Please read comment on the following two post and find common ground within thei
Please read comment on the following two post and find common ground within thei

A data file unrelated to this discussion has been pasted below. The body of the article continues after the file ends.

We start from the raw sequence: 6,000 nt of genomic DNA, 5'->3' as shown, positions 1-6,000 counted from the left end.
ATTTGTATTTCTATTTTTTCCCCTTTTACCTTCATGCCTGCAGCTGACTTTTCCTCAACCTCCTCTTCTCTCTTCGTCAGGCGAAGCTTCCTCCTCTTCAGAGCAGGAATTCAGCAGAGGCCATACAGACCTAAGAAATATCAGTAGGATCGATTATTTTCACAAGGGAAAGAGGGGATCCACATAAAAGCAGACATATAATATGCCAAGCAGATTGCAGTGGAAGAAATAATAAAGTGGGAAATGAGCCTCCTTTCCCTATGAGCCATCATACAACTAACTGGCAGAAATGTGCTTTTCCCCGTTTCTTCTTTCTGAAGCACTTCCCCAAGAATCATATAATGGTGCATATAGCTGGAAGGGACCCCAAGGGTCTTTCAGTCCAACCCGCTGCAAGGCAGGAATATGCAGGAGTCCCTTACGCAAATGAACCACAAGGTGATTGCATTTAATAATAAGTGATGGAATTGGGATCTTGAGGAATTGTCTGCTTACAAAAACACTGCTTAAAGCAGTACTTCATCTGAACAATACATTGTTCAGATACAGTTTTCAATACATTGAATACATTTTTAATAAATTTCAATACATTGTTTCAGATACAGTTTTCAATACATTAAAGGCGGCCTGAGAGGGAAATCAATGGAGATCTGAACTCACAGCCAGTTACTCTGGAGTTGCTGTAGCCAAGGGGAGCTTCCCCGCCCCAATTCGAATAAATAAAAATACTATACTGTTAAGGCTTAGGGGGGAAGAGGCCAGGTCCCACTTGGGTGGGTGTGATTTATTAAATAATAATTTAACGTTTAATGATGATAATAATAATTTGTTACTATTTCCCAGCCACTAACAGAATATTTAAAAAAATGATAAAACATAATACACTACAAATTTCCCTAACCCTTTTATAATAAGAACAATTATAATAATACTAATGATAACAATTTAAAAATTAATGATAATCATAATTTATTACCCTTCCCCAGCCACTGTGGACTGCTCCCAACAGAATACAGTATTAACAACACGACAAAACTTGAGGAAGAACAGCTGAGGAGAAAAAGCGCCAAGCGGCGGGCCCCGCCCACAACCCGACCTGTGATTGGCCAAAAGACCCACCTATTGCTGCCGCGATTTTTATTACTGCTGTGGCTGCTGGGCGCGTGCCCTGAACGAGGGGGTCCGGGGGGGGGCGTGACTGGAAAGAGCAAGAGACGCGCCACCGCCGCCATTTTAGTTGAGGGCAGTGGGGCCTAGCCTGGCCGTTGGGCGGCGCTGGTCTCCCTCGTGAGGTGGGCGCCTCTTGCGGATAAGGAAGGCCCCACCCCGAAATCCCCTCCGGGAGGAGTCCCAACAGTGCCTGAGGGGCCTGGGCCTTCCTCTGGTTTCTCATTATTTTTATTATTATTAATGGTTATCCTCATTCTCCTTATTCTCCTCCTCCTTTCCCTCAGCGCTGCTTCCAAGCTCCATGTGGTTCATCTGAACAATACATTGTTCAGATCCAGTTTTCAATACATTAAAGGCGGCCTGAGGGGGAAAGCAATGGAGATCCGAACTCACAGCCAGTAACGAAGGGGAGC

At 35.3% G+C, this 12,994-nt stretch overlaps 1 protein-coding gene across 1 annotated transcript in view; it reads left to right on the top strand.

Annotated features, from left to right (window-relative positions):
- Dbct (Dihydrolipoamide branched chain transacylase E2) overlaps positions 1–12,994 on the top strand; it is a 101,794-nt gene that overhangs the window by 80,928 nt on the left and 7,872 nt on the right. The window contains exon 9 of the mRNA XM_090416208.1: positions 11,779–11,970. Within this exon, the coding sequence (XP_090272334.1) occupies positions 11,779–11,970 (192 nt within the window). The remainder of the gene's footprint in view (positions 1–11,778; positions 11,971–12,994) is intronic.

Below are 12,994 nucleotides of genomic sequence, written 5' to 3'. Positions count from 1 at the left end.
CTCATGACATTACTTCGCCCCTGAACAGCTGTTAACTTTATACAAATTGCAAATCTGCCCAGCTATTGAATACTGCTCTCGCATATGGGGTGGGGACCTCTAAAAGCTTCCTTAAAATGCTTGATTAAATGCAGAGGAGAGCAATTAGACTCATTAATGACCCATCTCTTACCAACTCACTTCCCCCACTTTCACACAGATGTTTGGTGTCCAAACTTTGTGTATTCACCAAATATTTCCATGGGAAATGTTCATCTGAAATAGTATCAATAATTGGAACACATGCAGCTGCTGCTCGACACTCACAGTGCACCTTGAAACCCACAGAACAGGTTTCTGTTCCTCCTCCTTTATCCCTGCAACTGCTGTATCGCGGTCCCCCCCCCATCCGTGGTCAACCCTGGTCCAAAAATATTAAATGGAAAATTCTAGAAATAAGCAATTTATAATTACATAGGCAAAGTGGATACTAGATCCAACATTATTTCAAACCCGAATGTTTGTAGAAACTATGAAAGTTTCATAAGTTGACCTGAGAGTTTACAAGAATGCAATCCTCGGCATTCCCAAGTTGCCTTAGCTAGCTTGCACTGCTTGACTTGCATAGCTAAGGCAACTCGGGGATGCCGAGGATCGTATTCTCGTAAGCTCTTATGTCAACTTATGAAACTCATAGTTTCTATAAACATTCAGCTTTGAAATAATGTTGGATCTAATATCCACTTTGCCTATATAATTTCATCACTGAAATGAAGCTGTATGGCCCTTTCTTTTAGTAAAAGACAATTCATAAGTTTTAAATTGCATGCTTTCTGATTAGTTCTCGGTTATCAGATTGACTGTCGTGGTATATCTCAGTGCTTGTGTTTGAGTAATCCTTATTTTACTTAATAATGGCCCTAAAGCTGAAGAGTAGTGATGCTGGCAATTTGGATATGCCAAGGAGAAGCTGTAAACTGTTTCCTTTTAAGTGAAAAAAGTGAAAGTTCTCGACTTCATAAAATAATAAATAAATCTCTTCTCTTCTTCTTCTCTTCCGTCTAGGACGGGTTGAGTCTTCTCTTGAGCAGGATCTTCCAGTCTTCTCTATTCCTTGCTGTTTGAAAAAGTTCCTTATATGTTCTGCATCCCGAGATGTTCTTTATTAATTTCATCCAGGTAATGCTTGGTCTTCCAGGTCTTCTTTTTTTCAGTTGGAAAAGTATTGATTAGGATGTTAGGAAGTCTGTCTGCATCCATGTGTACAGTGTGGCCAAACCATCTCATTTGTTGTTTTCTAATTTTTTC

Please read comment on the following two post and find common ground within their area of Psychology research and my are of psychology which is Developmental Psychology within the post. One way to approach this is by adding on valuable informationto what they have already stated in their post. Each post should be minimum 150 words. Discussion Post #1 to Heather Morris When you ponder the question "what are the consequences of ideas," many possibilities appear. I think that every idea has several consequences and that one thing we need to be cognizant of is that the word consequence is not an inherently negative word. I think that all too often we think of a consequence as something automatically negative when in reality a consequence is nothing more than a result of something. Early in his book, Sproul (2000) states that according to Protagoras, "moral rules merely express customs or conventions, which are never really right or wrong" (p.30). In addition later in the book, Sproul discusses David Hume and states that "many believe that Hume destroyed once and for all the law of causality, and that in doing so, he opened the door to the idea that anything can produce anything" (p.106). I think this thought process is a good way of viewing the question of the consequences of ideas. An idea is simply that, an idea. The consequences of ideas are truly endless. There are both positive and negative consequences to ideas and I think this is something we must keep in mind when we are presenting any idea we are interested in researching and presenting to the world. There will be a lot of people who disagree with our ideas along with plenty who agree and I think the biggest takeaway from this book is that the consequences of ideas are more ideas and more intrigue into different topics. References Sproul, R.C. (2000). The Consequences of Ideas. Illinois. Crossway. Discussion Post #2 to Barbara De Oliveira Consequences of Ideas: Class Discussion What is a consequence without an idea? This was my first thought prior to the commencement of my reading Sproul’s The Consequences of Ideas. With a detailed chronological overview on how philosophy has progressed over the thousands of years, Sproul focuses on many philosophers, granting each one of them a chapter, keeping the book organized with a focus on each philosopher’s view. I particularly enjoyed the chapter with Saint Thomas Aquinas, titled sweetly: ‘Thomas Aquinas: Angelic Doctor’. As a Christian, I was quite familiar with Thomas Aquinas and his belief that God’s existence could be proven in five ways, prior to reading Sproul. One of the five ways that I have always identified with is the observation that all in nature is proof of God, knowing that God’s image is that of our all-powerful being. Although at times I have found that Philosophy can be a little challenging and complicated to read, especially with English being my second language, I found The Consequences of Ideas to be an enjoyable and educational book, despite some of the challenging wording of the book. Some parts of the book were more challenging to read than others. The ones I enjoyed the most were perhaps the ones I was more familiar with. In addition to enjoying Chapter 5, I enjoyed reading Saint Augustine as well. I felt connect to Sproul’s portrayal of the ‘Doctor of Grace’ in a sense. I was raised Christian as well and found myself in my late teen years questioning the truth of life and the meaning of truth itself, just as Augustine did at the age of nineteen, when he dedicated his life to the pursuit of truth. Growing stronger and stronger, his religion brought him to the Lord, resulting in his later years being spent as a Bishop (Sproul, 2018). I am looking forward to this week’s discussion and conversing with my fellow doctoral student colleagues on their thoughts on The Consequences of Ideas by R.C. Sproul, and how it connects philosophers with their view of God. References: Sproul, R. C. (2018). The Consequences of Ideas. Crossway.

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